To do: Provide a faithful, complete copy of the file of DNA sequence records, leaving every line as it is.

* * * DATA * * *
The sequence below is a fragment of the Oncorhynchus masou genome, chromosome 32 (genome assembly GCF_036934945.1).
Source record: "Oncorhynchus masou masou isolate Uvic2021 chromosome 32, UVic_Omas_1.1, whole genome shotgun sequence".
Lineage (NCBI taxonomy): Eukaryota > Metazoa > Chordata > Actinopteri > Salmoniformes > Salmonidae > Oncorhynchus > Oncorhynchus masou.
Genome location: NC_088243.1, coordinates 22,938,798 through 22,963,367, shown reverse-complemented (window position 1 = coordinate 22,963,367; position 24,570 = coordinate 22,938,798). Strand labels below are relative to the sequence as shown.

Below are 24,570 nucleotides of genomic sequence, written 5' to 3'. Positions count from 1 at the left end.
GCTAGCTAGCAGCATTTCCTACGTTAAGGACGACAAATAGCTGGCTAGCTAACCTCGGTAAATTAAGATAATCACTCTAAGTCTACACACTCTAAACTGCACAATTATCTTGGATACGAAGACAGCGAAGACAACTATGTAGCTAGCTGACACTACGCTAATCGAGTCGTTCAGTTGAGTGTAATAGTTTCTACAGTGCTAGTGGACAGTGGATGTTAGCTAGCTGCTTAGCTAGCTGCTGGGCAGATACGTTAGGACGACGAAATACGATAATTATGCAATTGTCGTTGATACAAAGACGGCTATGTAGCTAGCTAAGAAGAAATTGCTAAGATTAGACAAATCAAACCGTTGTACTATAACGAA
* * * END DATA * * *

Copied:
The sequence below is a fragment of the Oncorhynchus masou genome, chromosome 32 (genome assembly GCF_036934945.1).
Source record: "Oncorhynchus masou masou isolate Uvic2021 chromosome 32, UVic_Omas_1.1, whole genome shotgun sequence".
Lineage (NCBI taxonomy): Eukaryota > Metazoa > Chordata > Actinopteri > Salmoniformes > Salmonidae > Oncorhynchus > Oncorhynchus masou.
Genome location: NC_088243.1, coordinates 22,938,798 through 22,963,367, shown reverse-complemented (window position 1 = coordinate 22,963,367; position 24,570 = coordinate 22,938,798). Strand labels below are relative to the sequence as shown.

Below are 24,570 nucleotides of genomic sequence, written 5' to 3'. Positions count from 1 at the left end.
GCTAGCTAGCAGCATTTCCTACGTTAAGGACGACAAATAGCTGGCTAGCTAACCTCGGTAAATTAAGATAATCACTCTAAGTCTACACACTCTAAACTGCACAATTATCTTGGATACGAAGACAGCGAAGACAACTATGTAGCTAGCTGACACTACGCTAATCGAGTCGTTCAGTTGAGTGTAATAGTTTCTACAGTGCTAGTGGACAGTGGATGTTAGCTAGCTGCTTAGCTAGCTGCTGGGCAGATACGTTAGGACGACGAAATACGATAATTATGCAATTGTCGTTGATACAAAGACGGCTATGTAGCTAGCTAAGAAGAAATTGCTAAGATTAGACAAATCAAACCGTTGTACTATAACGAA